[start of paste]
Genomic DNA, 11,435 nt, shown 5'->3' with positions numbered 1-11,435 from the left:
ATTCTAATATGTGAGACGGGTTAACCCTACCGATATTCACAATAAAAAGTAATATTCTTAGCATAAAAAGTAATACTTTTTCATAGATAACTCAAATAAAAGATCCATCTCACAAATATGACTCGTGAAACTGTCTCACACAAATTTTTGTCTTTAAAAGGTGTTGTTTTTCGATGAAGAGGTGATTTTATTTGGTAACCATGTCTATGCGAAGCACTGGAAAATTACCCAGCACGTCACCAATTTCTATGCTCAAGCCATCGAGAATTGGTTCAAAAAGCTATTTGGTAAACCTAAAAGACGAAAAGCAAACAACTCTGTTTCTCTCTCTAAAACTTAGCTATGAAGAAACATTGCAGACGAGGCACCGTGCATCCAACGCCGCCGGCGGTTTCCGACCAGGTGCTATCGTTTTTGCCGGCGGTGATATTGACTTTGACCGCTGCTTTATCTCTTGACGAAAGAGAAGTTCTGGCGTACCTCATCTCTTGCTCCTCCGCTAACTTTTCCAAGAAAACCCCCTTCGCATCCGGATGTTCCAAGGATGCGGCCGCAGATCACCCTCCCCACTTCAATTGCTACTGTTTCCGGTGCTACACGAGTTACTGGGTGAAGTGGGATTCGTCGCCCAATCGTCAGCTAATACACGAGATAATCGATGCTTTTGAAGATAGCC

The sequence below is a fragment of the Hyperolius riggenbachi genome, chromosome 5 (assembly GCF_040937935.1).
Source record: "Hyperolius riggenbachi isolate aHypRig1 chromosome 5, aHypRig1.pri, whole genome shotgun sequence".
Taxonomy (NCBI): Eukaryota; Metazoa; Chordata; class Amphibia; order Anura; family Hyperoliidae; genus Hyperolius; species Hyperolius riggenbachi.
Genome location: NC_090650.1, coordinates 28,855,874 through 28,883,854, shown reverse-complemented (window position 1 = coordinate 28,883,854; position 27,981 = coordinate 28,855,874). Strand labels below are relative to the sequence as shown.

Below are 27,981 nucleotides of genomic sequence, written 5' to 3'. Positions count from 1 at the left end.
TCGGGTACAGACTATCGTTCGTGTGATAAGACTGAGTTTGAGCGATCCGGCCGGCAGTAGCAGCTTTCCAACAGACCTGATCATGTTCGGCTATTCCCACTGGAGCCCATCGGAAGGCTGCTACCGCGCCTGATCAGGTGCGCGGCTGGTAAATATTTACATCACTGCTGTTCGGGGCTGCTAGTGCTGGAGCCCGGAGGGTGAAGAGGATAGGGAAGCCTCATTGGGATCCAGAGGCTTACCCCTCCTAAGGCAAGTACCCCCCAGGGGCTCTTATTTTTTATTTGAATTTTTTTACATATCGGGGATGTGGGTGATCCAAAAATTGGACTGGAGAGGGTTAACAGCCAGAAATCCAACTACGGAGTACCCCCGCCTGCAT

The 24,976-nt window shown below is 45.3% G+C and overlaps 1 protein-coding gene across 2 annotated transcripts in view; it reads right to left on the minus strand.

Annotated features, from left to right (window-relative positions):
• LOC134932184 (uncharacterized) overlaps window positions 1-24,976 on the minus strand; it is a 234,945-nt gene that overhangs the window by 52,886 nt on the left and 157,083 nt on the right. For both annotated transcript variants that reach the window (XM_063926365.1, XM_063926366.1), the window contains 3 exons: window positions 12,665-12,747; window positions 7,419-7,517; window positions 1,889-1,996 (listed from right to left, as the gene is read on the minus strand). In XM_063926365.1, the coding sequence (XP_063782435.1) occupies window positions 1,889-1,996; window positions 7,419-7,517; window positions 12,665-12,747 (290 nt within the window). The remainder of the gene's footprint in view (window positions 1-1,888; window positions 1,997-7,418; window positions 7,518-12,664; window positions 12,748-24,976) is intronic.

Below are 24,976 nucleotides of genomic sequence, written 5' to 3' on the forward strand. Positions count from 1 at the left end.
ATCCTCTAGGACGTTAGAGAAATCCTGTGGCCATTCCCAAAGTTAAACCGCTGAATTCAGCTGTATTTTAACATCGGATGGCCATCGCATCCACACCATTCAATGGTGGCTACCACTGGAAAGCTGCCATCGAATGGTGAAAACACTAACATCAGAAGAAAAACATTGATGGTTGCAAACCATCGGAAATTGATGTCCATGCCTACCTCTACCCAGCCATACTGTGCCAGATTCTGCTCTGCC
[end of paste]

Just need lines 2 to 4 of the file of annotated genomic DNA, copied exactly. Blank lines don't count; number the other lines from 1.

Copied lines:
ATTCTAATATGTGAGACGGGTTAACCCTACCGATATTCACAATAAAAAGTAATATTCTTAGCATAAAAAGTAATACTTTTTCATAGATAACTCAAATAAAAGATCCATCTCACAAATATGACTCGTGAAACTGTCTCACACAAATTTTTGTCTTTAAAAGGTGTTGTTTTTCGATGAAGAGGTGATTTTATTTGGTAACCATGTCTATGCGAAGCACTGGAAAATTACCCAGCACGTCACCAATTTCTATGCTCAAGCCATCGAGAATTGGTTCAAAAAGCTATTTGGTAAACCTAAAAGACGAAAAGCAAACAACTCTGTTTCTCTCTCTAAAACTTAGCTATGAAGAAACATTGCAGACGAGGCACCGTGCATCCAACGCCGCCGGCGGTTTCCGACCAGGTGCTATCGTTTTTGCCGGCGGTGATATTGACTTTGACCGCTGCTTTATCTCTTGACGAAAGAGAAGTTCTGGCGTACCTCATCTCTTGCTCCTCCGCTAACTTTTCCAAGAAAACCCCCTTCGCATCCGGATGTTCCAAGGATGCGGCCGCAGATCACCCTCCCCACTTCAATTGCTACTGTTTCCGGTGCTACACGAGTTACTGGGTGAAGTGGGATTCGTCGCCCAATCGTCAGCTAATACACGAGATAATCGATGCTTTTGAAGATAGCC

The sequence below is a fragment of the Hyperolius riggenbachi genome, chromosome 5 (assembly GCF_040937935.1).
Source record: "Hyperolius riggenbachi isolate aHypRig1 chromosome 5, aHypRig1.pri, whole genome shotgun sequence".